At Josie’s 4-month appointment, Jamie took her back to the doctor who had first seen her as infant. Now the doctor was worried, and ordered an ultrasound and another test that would measure Josie’s liver function.
That same evening, Jamie and Paul got a phone call with the results. They were told to take Josie to the Emergency Department at The Children’s Hospital of Philadelphia (CHOP) right away. Her organs were enlarged and her liver function was dangerously low.
It was the night of Oct. 14 that they first brought Josie to CHOP. By Halloween, hepatologist Elizabeth Rand, MD, was recommending that Josie be put on the United Network for Organ Sharing (UNOS) waiting list.
The liver transplant team had spent two weeks evaluating her symptoms and running test after test, but they couldn’t find an explanation for the baby’s advanced liver disease. All they knew for sure was that her condition was only getting worse as time passed and that she would need a liver transplant.
Just two days later, transplant coordinator Rebecca Miller, MSN, CRNP, called to say there was a liver that looked like it would be a match for Josie. It was a shock for the family to get the call that quickly. Many families are on the transplant waiting list for months.
Josie was taken into surgery on the evening of Nov. 2, and was recovering in the Newborn/Infant Intensive Care Unit by early the next morning.
The night of Nov. 2, when Jamie and Paul found out that an end to the uncertainty and fear they had endured for two weeks was in sight, another family was just beginning their own ordeal.
Finding comfort in tragedy
Lin and Ron Moyer of East Stroudsburg, PA, were given the terrible news that no parent ever wants to receive. Their 20-year-old son, Ethan, had been in a serious car accident. He passed away that night at Lehigh Valley Hospital.
In the midst of their shock that night, the Moyers learned something about their son they had never known: Ethan had registered himself as an organ donor. Doctors explained that his decision meant that his organs, bone, cartilage, blood and skin would all be used to save lives.
As soon as it was allowed, Lin, Ron and their daughter, Rachel, began writing letters to the seven people who had received a donation from Ethan’s body. It was therapeutic for them, a way to begin the difficult healing process following their devastating loss. They sent their letters through Gift of Life, the local organ procurement organization, which also manages communication between donor families and organ transplant recipients.
One of those letters went to Jamie and Paul, because their daughter Josie had received a portion of Ethan’s liver.
The two families began corresponding regularly, exchanging letters and photos, and sharing the details of their stories. The Moyers explained that the other portion of Ethan’s liver had gone to a woman named Alberta Peters, who was treated at the Hospital of the University of Pennsylvania. Of the seven families they reached out to, the Moyers only heard back from the recipients of the two portions of Ethan’s liver.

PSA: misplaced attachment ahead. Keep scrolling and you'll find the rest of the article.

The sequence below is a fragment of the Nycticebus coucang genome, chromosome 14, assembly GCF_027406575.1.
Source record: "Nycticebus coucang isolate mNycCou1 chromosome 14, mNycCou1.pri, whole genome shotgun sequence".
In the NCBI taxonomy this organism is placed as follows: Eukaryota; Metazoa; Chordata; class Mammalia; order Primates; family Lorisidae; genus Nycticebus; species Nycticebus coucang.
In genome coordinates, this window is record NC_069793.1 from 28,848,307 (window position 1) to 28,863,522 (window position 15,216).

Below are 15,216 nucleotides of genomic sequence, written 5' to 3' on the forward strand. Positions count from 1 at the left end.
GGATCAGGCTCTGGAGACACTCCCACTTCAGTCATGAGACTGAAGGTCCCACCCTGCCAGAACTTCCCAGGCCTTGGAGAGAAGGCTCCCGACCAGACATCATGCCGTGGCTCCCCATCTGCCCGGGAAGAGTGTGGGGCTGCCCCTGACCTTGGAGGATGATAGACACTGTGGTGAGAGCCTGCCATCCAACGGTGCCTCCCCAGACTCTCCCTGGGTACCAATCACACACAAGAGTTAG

Building new relationships
Soon the families started talking on the phone, and it wasn’t long before they planned a day in the summer of 2012 to meet in person.
“I was nervous that first time we met, even though we’d spoken on the phone and already knew so much about each other,” says Jamie. “They had lost so much, while we had so much to be thankful for.
"But that first meeting, when our families got together, was just wonderful," Jamie says. "There were lots of big hugs and they loved on Josie as much as they could. They brought her a blanket and toys that had been Ethan’s. Everyone was just so happy to get to know each other.
"There were tears when we all told our stories about what had happened that day, but I think everyone was happy to know that we were there for each other.”
For Lin and Ron, the relationships they’ve built with Josie, Alberta and their families are incredibly important.
“To meet these people has been phenomenal,” says Lin. “We are so blessed to have them in our lives; they’re like our extended family now. Alberta and Josie are healthy and happy, and might not have been if it hadn’t been for what happened to my son. A part of him lives on through someone else, and that is a beautiful gift to all of us.”
Ron adds, “He was such a peaceful, loving person and his death was tragic, but a lot of great things have come from it. He has helped so many people. We’d want nothing more than to have him back, but that’s just not possible.
"Now we understand so well that there are blessings in those difficult moments, and eventually you will find out what they are.”
The three families plan regular reunions and talk on the phone about once a month. Ethan’s sister, who Josie now calls Aunt Rachel, will have the 2½-year-old as a flower girl in her July wedding.
A few months ago, Josie’s father renewed his driver’s license. When he came home he proudly held it up for his wife to see: “Look what it says — I’m an organ donor.”
Originally posted: April 2013